A witness said the harsh treatment of the protesters appeared to mark an escalation by the authorities after weeks of comparative restraint, although the violence was not as widespread and indiscriminate as in the protests’ first days.
Footage from local media outlet TUT.BY showed a masked man beating a protester as he lay on the ground. Plain clothes officers could be seen smashing the glass door of a cafe to get at protesters sheltering inside.
“We ran into a cafe to hide from the riot police, they broke the glass, burst inside, pulled out three people, beat at least one,” Evgeny, a 28-year-old protester, said while waiters cleaned up the smashed glass.
A witness described helmeted security forces and men in plain clothes detaining at least two dozen protesters near President Alexander Lukashenko’s residence, and beating and kicking another man as he lay on the ground.
Some protesters left chanting “we’ll be back”.
An ambulance arrived at another cafe, where another witness said a man had been beaten by men with truncheons and could only walk with difficulty.
TUT.BY described people jumping into the Svislach River to escape the police in Minsk. Protests also took place outside the capital. In the city of Brest near the Polish border, video footage from TUT.BY showed women shouting “shame” at masked members of the security forces who dragged people away.
Internal Affairs Minister Yuri Karayev defended the actions of the security forces.
“They talk about the brutality of the Belarusian police, and I want to say this: there are no more humane, restrained and cool-headed police anywhere in the world,” he said, according to the official Belta news agency.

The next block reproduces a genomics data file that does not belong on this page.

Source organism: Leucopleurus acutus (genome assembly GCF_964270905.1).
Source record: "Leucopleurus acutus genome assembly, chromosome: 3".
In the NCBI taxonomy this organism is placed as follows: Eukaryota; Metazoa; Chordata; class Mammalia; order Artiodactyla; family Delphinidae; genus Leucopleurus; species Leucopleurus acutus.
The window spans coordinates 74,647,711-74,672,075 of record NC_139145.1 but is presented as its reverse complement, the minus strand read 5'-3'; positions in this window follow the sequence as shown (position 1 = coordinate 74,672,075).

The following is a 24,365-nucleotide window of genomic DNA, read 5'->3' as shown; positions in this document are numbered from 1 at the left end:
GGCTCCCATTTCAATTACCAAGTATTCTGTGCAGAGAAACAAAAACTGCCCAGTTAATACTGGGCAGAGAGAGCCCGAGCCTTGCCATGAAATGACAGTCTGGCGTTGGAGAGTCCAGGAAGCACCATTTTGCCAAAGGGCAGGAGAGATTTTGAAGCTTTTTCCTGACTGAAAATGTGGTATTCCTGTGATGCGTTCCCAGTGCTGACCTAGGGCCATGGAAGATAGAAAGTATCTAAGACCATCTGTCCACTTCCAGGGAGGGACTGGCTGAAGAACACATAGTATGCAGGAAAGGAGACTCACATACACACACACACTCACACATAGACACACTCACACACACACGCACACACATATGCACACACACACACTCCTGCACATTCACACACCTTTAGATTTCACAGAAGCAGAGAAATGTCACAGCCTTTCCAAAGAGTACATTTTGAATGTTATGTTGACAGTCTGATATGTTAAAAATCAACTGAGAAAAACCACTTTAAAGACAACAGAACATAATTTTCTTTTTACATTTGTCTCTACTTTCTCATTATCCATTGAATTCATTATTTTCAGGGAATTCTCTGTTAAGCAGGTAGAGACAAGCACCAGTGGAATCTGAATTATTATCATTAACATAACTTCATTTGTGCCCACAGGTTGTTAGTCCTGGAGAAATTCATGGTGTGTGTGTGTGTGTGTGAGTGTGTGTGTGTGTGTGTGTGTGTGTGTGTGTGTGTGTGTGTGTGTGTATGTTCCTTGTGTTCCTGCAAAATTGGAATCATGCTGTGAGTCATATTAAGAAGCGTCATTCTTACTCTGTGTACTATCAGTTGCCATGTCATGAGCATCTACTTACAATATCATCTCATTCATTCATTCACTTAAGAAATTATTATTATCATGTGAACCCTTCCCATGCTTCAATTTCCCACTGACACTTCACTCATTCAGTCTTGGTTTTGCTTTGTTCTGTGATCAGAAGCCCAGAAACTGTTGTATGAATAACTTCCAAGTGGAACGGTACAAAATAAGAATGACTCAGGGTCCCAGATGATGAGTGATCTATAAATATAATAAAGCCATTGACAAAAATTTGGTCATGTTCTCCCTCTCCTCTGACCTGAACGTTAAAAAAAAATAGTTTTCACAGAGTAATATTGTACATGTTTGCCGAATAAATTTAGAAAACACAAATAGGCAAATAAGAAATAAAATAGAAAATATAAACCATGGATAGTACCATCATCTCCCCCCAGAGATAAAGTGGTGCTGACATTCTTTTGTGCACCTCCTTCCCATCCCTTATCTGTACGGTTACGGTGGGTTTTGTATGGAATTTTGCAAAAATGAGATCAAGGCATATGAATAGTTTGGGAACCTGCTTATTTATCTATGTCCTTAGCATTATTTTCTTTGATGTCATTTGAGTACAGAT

Lukashenko, in power since 1994, denies electoral fraud. Buoyed by a show of support from traditional ally Russia, he has rejected calls for new elections.
Demonstrations have carried on throughout the four weeks since the election, gaining in size on the weekends and drawing tens of thousands of people each Sunday.
Western countries have had to balance sympathy with the Belarusian pro-democracy movement against a desire not to provoke Moscow. The crisis has tested European resolve at a moment when countries are also weighing how to respond to the suspected poisoning of Russian opposition figure Alexei Navalny.
In an interview published in the Financial Times on Sunday, Lithuania’s foreign minister urged the European Union to impose sanctions on Belarus and counter Russia’s influence or risk undermining the credibility of its foreign policy.